Diagnostics of laser ablated plasma plumes

S. Amoruso, B. Toftmann, Jørgen Schou, R. Velotta, X. Wang

    Research output: Contribution to journalConference articleResearchpeer-review


    The effect of an ambient gas on the expansion dynamics of laser ablated plasmas has been studied for two systems by exploiting different diagnostic techniques. First, the dynamics of a MgB2 laser produced plasma plume in an Ar atmosphere has been investigated by space-and time-resolved optical emission spectroscopy. Second, deposition rate and fast ion probe measurements have been used to study the plume propagation dynamics during laser ablation of a silver target, over a large range of Ar background gas pressures (from high vacuum to approximate to 100 Pa). A comparative analysis of the experimental results allows us to identify different regimes of the plume expansion, going from a free plume at low pressure, through collisional and shockwave like hydrodynamic regimes at intermediate pressure, finally reaching a confined plume with subsequent thermalization of the plume particles at the largest pressure of the background gas. The experimental findings also show that a combination of complementary techniques, like optical emission spectroscopy, close to the target, and fast ion probe and deposition rate measurements at larger distances, can lead to a more detailed understanding of the laser ablated plasma plume propagation in a background gas. (C) 2003 Elsevier B.V All rights reserved.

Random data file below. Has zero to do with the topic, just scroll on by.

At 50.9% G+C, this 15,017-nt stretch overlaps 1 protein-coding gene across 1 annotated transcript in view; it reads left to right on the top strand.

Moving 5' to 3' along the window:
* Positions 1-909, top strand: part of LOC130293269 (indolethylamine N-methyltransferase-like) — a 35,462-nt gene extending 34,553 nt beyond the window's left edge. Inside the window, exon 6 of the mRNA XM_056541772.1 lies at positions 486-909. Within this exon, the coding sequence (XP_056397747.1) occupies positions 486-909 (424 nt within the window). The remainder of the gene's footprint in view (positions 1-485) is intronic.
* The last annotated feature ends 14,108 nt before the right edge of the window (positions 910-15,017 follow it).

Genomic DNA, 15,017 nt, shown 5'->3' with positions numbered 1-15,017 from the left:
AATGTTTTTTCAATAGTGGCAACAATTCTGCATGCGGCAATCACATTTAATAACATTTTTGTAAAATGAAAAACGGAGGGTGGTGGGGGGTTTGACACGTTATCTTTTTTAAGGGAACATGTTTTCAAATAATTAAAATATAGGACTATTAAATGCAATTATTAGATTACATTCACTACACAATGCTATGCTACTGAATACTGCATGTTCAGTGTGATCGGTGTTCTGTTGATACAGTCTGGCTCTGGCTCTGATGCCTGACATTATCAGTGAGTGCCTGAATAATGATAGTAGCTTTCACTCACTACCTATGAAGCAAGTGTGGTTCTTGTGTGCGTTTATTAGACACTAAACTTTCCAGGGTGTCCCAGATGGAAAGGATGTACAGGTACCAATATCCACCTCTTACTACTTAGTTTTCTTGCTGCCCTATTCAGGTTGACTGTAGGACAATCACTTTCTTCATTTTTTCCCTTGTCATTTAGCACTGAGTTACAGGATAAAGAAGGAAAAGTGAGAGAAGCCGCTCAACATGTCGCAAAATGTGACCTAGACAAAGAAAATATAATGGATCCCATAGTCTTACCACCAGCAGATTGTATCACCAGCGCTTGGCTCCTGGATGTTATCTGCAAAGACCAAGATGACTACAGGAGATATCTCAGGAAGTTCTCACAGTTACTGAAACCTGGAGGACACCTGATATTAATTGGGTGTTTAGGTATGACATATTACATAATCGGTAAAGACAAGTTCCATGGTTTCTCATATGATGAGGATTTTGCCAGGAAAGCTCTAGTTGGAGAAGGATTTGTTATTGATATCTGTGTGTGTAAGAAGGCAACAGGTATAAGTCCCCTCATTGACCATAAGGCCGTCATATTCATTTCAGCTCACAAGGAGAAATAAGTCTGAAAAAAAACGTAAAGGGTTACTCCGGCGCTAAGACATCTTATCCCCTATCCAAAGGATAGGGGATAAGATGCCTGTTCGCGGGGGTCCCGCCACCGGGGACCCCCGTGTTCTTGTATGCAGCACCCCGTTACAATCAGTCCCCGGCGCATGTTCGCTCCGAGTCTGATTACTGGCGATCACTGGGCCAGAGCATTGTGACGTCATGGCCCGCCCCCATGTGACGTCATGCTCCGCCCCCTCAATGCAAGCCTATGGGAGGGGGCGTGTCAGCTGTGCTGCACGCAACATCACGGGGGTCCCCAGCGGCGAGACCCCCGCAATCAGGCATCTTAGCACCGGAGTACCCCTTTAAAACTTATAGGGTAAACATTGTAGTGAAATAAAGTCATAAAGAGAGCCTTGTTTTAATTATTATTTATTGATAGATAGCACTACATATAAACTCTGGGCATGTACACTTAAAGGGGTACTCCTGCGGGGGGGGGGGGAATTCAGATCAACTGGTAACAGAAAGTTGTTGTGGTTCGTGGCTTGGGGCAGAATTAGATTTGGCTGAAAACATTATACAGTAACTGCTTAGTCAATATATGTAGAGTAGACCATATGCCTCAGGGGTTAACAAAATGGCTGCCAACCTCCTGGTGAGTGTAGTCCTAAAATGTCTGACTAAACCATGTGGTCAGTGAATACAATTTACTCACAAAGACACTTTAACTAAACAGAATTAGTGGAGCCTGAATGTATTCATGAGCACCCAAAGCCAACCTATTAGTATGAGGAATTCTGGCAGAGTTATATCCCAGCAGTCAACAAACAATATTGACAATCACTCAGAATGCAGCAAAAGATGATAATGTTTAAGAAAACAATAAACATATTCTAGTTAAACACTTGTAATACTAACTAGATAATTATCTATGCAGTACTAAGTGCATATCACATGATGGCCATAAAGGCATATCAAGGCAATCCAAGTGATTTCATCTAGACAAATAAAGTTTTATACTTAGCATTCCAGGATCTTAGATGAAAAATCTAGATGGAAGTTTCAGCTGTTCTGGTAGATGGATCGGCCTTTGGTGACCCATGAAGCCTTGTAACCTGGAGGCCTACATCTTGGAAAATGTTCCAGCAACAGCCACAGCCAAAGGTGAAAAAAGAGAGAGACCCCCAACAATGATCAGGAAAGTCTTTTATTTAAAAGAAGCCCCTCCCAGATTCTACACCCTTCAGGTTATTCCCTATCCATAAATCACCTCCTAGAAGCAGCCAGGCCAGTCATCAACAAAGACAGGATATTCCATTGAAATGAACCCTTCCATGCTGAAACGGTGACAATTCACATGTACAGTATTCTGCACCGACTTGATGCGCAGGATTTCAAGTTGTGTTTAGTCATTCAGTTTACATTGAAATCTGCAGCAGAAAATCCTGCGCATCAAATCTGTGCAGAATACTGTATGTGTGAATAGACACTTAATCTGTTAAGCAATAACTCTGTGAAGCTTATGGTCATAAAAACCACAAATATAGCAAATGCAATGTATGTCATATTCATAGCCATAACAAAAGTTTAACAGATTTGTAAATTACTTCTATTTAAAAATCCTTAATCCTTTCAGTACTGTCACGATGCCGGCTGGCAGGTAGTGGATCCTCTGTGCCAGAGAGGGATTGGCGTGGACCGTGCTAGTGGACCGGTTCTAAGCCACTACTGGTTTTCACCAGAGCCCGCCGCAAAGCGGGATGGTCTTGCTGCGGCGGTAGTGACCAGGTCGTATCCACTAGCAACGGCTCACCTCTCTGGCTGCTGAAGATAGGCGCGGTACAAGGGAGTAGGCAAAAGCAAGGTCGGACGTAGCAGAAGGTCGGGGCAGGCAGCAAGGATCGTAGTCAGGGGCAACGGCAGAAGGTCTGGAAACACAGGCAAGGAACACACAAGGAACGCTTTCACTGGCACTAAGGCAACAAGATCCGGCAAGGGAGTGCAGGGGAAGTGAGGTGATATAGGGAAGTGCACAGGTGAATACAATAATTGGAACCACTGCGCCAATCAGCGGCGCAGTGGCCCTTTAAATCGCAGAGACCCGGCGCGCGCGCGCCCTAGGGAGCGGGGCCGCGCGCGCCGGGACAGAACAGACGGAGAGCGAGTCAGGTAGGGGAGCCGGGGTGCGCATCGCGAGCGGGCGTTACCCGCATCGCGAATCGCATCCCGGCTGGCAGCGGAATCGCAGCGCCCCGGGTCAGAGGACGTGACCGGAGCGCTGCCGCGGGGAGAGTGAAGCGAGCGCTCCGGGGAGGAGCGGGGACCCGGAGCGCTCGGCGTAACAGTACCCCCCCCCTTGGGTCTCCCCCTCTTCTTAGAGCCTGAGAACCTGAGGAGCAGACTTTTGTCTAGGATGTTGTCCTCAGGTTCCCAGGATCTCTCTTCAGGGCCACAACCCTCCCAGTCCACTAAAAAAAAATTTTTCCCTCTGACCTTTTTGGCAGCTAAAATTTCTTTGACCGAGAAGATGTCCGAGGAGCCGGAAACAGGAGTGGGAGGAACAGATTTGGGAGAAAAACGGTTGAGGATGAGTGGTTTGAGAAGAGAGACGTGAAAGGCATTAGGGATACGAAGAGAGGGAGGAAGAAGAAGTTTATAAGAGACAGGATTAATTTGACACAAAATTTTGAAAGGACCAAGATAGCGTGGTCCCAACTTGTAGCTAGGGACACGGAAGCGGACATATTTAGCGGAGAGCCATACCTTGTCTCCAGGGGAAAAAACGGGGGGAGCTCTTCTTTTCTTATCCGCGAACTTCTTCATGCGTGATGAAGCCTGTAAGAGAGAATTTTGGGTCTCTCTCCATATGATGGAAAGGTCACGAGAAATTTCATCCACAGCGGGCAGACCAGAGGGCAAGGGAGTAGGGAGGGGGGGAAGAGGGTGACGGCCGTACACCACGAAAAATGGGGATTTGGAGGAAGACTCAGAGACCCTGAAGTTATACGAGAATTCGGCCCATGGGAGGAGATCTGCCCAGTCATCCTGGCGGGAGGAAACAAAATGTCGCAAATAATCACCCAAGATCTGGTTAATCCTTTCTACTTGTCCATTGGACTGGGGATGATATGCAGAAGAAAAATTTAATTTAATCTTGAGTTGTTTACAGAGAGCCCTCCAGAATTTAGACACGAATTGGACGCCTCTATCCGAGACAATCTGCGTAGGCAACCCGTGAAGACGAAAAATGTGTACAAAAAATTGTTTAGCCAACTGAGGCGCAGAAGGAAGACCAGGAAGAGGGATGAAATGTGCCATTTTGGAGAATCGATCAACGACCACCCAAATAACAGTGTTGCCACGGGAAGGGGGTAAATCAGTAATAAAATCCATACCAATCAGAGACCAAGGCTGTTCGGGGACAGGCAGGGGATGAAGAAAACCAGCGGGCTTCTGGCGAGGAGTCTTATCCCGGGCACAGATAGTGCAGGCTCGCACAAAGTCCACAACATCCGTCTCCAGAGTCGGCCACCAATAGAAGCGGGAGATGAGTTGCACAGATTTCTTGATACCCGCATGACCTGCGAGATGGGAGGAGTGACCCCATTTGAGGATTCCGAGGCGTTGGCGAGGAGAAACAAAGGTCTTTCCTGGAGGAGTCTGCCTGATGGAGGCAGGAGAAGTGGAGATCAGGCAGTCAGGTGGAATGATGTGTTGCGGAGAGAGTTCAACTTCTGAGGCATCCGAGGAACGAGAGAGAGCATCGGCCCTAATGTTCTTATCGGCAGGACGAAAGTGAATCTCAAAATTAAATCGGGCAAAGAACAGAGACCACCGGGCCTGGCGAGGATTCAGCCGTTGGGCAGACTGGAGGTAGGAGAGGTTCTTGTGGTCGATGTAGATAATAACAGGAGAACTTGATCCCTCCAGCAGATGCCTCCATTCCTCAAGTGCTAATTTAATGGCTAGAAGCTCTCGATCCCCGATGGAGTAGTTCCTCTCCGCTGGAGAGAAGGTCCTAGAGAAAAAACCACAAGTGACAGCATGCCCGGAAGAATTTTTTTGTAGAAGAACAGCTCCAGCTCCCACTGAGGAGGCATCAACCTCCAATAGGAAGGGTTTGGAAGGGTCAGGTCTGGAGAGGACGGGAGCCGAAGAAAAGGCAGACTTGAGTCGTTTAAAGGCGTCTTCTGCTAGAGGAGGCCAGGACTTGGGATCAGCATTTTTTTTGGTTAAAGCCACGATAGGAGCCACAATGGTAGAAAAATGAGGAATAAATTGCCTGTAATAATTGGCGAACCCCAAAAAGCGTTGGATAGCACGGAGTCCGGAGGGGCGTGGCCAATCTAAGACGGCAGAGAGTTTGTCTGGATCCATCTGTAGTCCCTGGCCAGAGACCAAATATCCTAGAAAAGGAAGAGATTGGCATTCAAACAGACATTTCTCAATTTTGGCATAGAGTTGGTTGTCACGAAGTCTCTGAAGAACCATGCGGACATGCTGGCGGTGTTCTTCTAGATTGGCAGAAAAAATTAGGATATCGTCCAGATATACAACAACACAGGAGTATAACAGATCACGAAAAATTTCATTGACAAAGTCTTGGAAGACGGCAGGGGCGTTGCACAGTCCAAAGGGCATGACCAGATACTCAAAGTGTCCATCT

Original languageEnglish
    JournalThin Solid Films
    Pages (from-to)562-572
    Publication statusPublished - 1 Apr 2004
    EventE-MRS 2003 Spring Conference: Symposium H on Photonic Processing of Surfaces, Thin Films and Devices - Strasbourg, France
    Duration: 10 Jun 200313 Jun 2003


    ConferenceE-MRS 2003 Spring Conference


    • laser ablation
    • spectroscopy
    • electrical probe
    • plume dynamics

    Cite this

    Amoruso, S., Toftmann, B., Schou, J., Velotta, R., & Wang, X. (2004). Diagnostics of laser ablated plasma plumes. Thin Solid Films, 453-54, 562-572. https://doi.org/10.1016/j.tsf.2003.11.137